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- Systemic connective tissue disease characterized by inflammatory and degenerative changes in proximal muscles, sometimes accompanied by characteristic skin rash
- If skin manifestations (Gottron sign [symmetric, scaly, violaceous, erythematous eruption over the extensor surfaces of the metacarpophalangeal and interphalangeal joints of the fingers]; heliotrope [reddish violaceous eruption on the upper eyelids]) are present, it is designated as dermatomyositis.
- Different types of myositis include the following (1):
- Idiopathic polymyositis
- Idiopathic dermatomyositis
- Polymyositis/dermatomyositis as an overlap (usually with lupus or systemic sclerosis or as part of mixed connective-tissue disease)
- Myositis associated with malignancy
- Necrotizing autoimmune myositis (often statin-associated) (2)
- Inclusion-body myositis (IBM), a variant with atypical patterns of weakness and biopsy findings
- System(s) affected: cardiovascular, musculoskeletal, pulmonary, skin/exocrine
- Synonym(s): myositis; inflammatory myopathy; antisynthetase syndrome (subset with certain antibodies)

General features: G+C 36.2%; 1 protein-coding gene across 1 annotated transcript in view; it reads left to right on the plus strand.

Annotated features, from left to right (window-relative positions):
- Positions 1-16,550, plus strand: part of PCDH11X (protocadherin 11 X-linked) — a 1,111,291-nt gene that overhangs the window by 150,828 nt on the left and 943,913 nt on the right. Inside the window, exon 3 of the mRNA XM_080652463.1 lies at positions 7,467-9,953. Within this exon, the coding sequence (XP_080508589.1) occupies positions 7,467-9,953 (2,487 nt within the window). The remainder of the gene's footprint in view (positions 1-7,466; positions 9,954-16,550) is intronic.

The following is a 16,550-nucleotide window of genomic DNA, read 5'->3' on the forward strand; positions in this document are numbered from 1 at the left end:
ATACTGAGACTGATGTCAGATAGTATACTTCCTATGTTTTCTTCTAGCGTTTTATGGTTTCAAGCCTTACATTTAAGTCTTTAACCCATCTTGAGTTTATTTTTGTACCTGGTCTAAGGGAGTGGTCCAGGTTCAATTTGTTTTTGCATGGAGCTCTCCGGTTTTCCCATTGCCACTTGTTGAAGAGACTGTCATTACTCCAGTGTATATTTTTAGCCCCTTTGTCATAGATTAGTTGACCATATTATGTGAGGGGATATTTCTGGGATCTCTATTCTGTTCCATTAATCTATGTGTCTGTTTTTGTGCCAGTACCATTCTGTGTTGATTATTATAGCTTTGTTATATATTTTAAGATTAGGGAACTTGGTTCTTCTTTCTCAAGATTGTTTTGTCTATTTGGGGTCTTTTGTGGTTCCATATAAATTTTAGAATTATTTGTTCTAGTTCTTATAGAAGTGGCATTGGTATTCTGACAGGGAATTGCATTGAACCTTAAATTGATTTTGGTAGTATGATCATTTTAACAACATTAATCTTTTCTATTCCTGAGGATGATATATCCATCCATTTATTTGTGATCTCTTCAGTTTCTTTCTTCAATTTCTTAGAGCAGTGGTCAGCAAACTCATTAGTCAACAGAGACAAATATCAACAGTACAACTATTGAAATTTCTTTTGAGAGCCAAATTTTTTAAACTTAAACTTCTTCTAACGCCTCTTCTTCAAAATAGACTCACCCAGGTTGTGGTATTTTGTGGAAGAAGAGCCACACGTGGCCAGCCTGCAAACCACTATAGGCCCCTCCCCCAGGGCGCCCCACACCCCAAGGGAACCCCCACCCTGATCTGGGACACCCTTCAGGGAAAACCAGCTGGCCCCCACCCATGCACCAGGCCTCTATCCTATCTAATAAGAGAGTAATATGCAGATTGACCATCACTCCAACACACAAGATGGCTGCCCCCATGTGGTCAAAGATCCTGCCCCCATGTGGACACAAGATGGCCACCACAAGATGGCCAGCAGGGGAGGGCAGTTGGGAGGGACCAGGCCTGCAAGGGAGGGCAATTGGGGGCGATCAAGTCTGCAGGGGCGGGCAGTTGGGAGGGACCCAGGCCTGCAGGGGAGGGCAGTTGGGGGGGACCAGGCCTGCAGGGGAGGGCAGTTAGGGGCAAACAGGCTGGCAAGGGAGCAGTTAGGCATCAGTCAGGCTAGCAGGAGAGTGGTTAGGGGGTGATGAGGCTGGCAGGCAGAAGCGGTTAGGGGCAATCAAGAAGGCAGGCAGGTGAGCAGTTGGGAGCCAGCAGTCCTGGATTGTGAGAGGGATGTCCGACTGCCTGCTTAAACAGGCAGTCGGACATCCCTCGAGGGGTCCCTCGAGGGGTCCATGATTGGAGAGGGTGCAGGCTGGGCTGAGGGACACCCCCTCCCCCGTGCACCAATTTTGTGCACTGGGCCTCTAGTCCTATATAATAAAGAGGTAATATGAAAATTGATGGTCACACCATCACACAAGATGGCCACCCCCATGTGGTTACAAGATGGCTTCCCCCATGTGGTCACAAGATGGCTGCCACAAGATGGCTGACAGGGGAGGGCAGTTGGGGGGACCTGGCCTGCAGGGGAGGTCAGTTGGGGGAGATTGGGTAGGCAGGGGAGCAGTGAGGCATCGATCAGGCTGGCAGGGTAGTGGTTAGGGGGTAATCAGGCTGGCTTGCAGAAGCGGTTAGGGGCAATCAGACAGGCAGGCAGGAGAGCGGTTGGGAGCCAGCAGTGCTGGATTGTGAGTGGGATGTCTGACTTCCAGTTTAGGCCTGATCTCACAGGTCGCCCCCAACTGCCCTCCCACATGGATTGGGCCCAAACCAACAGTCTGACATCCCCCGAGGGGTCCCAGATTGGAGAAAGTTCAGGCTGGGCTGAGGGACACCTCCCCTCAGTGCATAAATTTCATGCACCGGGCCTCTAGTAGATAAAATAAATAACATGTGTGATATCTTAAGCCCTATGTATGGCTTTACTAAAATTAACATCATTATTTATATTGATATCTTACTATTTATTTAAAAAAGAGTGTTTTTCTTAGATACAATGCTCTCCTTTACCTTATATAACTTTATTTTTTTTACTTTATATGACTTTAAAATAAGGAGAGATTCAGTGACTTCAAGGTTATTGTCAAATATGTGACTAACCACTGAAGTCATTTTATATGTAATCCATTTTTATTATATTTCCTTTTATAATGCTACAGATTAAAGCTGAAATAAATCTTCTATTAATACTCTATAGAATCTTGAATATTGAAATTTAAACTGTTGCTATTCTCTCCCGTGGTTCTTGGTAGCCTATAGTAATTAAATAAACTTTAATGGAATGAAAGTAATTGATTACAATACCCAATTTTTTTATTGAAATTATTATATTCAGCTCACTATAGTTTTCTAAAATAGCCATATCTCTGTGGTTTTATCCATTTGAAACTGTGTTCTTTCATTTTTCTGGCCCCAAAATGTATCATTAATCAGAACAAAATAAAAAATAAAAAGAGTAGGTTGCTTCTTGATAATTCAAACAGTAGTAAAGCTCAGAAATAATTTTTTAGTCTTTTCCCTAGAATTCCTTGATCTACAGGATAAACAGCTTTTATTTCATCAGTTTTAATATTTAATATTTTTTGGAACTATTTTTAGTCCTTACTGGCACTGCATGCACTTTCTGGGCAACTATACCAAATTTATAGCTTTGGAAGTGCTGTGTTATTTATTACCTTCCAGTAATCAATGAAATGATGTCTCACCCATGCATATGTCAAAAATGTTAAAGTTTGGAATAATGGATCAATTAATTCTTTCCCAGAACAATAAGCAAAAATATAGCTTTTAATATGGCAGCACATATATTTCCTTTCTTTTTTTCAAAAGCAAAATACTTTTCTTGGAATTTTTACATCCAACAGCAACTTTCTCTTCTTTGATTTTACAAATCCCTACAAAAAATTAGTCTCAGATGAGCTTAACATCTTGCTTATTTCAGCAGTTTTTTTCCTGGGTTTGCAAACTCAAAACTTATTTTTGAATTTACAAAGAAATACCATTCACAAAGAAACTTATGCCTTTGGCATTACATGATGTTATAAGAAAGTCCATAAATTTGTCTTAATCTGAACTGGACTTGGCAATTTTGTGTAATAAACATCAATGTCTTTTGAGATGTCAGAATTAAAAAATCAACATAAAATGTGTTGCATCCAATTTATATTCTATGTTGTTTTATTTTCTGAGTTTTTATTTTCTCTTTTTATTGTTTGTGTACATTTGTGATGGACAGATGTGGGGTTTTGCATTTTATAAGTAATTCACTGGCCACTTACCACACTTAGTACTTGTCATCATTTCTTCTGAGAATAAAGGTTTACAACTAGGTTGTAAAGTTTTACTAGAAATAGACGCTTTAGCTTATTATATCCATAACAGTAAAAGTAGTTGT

- Estimated at 1.2 to 19/million population/year
- Predominant age: 5 to 15 years, 40 to 60 years, peak incidence in mid-40s
- Predominant sex: female > male (2:1)
2.4 to 33.8 patients/100,000 population
Elderly patients with myositis or dermatomyositis are at increased risk of neoplasm.
Childhood dermatomyositis is likely a separate entity associated with cutaneous vasculitis and muscle calcifications.
Etiology and Pathophysiology
- Inflammatory process, mediated by T-cells and cytokine release, leading to damage to muscle cells (predominantly skeletal muscles)
- In patients with IBM, degenerative mechanisms may be important.
- Unknown; potential viral, genetic factors
Mild association with human leukocyte antigen (HLA)-DR3, HLA-DRw52
Family history of autoimmune disease (e.g., systemic lupus, myositis) or vasculitis
Commonly Associated Conditions
- Malignancy more common in dermatomyositis
- Progressive systemic sclerosis
- Systemic lupus erythematosus (SLE)
- Mixed connective tissue disease